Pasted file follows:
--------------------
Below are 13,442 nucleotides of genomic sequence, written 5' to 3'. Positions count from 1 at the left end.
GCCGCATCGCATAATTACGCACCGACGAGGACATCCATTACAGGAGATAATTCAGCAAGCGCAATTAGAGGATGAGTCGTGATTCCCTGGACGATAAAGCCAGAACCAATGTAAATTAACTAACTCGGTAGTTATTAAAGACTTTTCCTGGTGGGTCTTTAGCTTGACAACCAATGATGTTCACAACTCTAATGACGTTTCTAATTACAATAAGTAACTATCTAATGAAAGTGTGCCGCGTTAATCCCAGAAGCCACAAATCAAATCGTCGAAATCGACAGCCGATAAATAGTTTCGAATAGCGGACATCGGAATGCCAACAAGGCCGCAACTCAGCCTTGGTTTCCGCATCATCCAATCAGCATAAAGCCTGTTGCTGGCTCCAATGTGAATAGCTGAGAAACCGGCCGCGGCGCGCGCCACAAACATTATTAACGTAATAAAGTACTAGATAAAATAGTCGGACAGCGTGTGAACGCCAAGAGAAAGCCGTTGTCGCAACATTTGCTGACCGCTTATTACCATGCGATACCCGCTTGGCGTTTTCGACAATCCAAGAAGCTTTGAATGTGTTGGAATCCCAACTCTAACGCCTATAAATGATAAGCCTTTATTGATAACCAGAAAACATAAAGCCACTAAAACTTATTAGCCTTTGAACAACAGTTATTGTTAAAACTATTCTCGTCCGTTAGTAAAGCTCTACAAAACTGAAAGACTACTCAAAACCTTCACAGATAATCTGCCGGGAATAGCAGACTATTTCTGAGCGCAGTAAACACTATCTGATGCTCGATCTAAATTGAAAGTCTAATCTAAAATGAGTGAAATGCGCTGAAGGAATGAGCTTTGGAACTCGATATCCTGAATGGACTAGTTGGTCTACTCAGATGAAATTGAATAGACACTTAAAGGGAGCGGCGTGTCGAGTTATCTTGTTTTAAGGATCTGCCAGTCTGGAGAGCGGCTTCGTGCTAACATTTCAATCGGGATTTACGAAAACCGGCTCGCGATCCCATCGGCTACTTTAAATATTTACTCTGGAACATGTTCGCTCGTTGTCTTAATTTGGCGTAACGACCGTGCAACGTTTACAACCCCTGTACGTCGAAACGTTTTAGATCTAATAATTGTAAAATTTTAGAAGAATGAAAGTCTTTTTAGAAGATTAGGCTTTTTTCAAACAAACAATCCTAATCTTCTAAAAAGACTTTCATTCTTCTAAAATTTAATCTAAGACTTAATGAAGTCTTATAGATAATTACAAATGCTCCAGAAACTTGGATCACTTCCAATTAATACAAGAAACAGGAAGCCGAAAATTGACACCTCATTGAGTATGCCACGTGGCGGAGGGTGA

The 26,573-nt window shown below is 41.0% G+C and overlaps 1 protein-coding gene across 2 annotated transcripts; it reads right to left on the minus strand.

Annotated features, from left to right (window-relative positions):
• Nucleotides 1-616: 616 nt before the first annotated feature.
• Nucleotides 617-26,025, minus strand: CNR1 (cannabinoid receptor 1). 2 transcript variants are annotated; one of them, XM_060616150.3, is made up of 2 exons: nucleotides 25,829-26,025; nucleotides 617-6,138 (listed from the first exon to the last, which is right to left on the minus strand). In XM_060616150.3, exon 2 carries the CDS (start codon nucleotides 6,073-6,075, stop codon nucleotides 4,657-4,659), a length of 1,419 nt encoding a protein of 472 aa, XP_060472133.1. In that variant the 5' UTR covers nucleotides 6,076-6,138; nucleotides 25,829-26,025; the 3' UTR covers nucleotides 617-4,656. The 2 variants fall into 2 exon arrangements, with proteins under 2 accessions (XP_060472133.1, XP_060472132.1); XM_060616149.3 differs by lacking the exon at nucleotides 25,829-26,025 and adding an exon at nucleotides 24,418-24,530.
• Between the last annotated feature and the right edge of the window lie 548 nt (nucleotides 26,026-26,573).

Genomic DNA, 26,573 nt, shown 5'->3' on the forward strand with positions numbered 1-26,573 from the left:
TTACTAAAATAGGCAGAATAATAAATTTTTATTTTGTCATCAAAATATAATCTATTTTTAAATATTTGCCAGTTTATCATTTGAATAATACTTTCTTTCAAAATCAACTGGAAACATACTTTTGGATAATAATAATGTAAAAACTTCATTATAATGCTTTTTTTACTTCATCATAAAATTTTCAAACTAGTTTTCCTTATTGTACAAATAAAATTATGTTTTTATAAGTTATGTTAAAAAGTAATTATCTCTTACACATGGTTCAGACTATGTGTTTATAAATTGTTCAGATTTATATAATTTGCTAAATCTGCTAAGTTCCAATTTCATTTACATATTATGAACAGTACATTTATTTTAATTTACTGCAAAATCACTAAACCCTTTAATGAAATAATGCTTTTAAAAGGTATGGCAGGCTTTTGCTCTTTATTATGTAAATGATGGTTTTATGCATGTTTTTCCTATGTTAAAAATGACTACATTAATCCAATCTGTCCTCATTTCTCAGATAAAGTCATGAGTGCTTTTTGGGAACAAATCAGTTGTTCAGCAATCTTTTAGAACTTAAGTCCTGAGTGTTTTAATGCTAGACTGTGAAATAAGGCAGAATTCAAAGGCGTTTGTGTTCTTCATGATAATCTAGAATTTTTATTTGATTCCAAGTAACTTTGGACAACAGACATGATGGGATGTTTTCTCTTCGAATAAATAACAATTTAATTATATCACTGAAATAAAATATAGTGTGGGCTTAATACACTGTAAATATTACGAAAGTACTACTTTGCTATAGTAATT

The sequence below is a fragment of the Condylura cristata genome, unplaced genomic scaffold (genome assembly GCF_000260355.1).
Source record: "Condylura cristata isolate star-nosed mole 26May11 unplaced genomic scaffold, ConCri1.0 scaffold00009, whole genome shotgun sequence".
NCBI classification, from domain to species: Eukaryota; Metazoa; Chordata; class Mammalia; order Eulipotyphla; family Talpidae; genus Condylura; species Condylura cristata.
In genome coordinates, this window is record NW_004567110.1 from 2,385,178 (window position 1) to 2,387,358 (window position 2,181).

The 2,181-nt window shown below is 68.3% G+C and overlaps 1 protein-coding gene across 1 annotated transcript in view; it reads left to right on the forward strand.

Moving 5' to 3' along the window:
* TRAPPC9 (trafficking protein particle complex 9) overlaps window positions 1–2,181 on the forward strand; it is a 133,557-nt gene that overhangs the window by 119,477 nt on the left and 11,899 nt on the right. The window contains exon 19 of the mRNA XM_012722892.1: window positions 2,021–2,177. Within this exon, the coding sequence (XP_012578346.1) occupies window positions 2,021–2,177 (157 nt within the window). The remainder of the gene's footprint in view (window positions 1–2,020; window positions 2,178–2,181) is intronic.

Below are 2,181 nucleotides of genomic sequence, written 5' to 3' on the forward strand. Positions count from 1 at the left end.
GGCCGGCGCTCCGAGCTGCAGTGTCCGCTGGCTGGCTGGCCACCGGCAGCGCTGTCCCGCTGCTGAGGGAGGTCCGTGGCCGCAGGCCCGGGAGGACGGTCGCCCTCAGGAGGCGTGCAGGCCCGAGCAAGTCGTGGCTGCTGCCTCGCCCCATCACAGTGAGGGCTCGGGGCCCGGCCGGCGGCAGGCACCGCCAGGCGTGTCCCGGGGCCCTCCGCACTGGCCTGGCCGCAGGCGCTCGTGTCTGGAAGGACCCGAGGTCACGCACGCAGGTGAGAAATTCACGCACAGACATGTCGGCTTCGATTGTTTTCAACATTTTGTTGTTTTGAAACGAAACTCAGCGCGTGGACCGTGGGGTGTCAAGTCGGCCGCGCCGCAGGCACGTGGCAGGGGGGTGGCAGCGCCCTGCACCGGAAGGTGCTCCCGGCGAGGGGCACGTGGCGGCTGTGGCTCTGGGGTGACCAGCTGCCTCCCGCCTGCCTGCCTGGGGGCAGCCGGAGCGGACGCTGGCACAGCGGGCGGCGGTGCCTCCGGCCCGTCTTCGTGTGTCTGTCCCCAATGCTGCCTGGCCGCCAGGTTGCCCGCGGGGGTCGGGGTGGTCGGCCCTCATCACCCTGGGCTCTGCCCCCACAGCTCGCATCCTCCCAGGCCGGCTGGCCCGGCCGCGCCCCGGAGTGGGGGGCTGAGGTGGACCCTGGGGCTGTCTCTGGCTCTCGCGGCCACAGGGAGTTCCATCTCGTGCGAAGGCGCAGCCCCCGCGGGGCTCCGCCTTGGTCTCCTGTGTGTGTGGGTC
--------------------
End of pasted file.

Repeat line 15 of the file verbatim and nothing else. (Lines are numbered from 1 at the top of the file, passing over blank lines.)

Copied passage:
Moving 5' to 3' along the window: